We conduct experiments on three citation datasets: Pubmed, Citeseer and Cora . The prediction task is to classify the topics of research articles. Each document is represented as a node in a graph that is formed by adding an edge between any two articles if one of them cites the other. The features consist of a bag-of-words vectors extracted from the contents of the articles. Statistics of the datasets can be seen in Table I.
The purpose of our attack correction algorithm is to retain the advantages derived from the model’s ability to exploit knowledge of the graph topology. The information from the graph is more valuable when the amount of labelled data is severely limited, so we focus on this setting.
For each trial, is formed by randomly sampling 10 or 20 nodes per class. Then an additional 50 nodes are sampled from the remaining set of nodes and these are targeted by the attack. The rows in the adjacency matrix of of each node in are iteratively corrupted following the DICE attack described previously. We consider the parameters and for the attack to test the robustness of the recovery procedure. The number of new positions for a node
is set to 10 in our experiment. This parameter can be chosen more judiciously through cross-validation. The GCN and GVAE hyperparameters are set to the values specified in and , respectively. These are obtained by optimizing the classification accuracy on a validation set of 500 nodes on the Cora dataset.
For each setting, we conduct 50 random trials, each of which corresponds to a random sampling of the training and attacked nodes and a random initialization of the GCN and the GVAE weights. We compare the accuracy on before and after copying. “Before copying” refers to the case where we collect the prediction for the attacked nodes from the GCN, which is trained on the attacked graph . In addition, we report a graph agnostic baseline “Neural Network” on the set to explore whether it is better to ignore the graph altogether after an attack has been detected.
We employ a Wilcoxon signed-rank test to evaluate the statistical significance of the results obtained. All such tests are performed by comparing with the “Before copying” results. Results marked with an asterisk (*) indicate settings where the test failed to declare a significance at the level.
V-a Ablation Studies
We perform two ablation studies to validate the relevance of the components of the proposed procedure.
V-A1 Majority voting
To evaluate the utility of averaging the softmax outputs, we compare with a method when classification is obtained by majority voting. In this method, instead of averaging the softmax outputs at the similar nodes, we make a global decision according to a majority vote among the labels obtained at each nodes. Ties are resolved by random selection.
V-A2 No copying
The goal of the second ablation experiment is to ensure that this method is not simply relying on the clustering capability of the chosen embedding technique.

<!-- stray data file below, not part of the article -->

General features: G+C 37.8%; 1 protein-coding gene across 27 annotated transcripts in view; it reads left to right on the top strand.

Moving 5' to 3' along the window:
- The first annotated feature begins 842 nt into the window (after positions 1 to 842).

The procedure is the same up to the point where we copy the node. Now, instead of copying the features of the attacked node, we directly take the GCN output of the nodes in and repeat the two classification procedures: averaging softmax and majority voting.
From Tables II, III and IV, we observe that the proposed algorithm offers significant improvement across all datasets from the “Before Copying” baseline at the attacked nodes. In Table II, the relative advantage is apparent as the method is able to improve accuracy by between and while outperforming the neural network in most cases. This illustrates the capability of the method of being able to leverage the graph for classification in a situation where labeled data is scarce and not sufficient to train a competitive graph agnostic method.
The ablation studies also confirm that averaging over the softmax performs better than majority voting for almost all experimental settings, but the performance difference is small (Tables III and IV). For the “No Copying” ablation experiment, the results in Tables V and VI show that the proposed copying mechanism offers significant improvement compared to simply using the outputs at the similar nodes. In some cases, “No Copying” is even worse than the performance of “Before Copying”, for both softmax averaging and majority voting.
In this paper, we have proposed a recovery algorithm which shows promising results in classifying nodes that have been subjected to a targeted topology attack. The post-attack classification step adds negligible overhead to overall training procedure. We have conducted experiments and ablation studies to highlight the relative importances of different components of the methodology. This work can be further extended by combining the method with an attack detection technique; this will eliminate the assumption that we know the nodes that have been attacked. This scenario is a more realistic setting that we could expect to encounter in practice. In addition, another important research direction is to examine how the depends on the choice of embedding technique and graph-based classifier.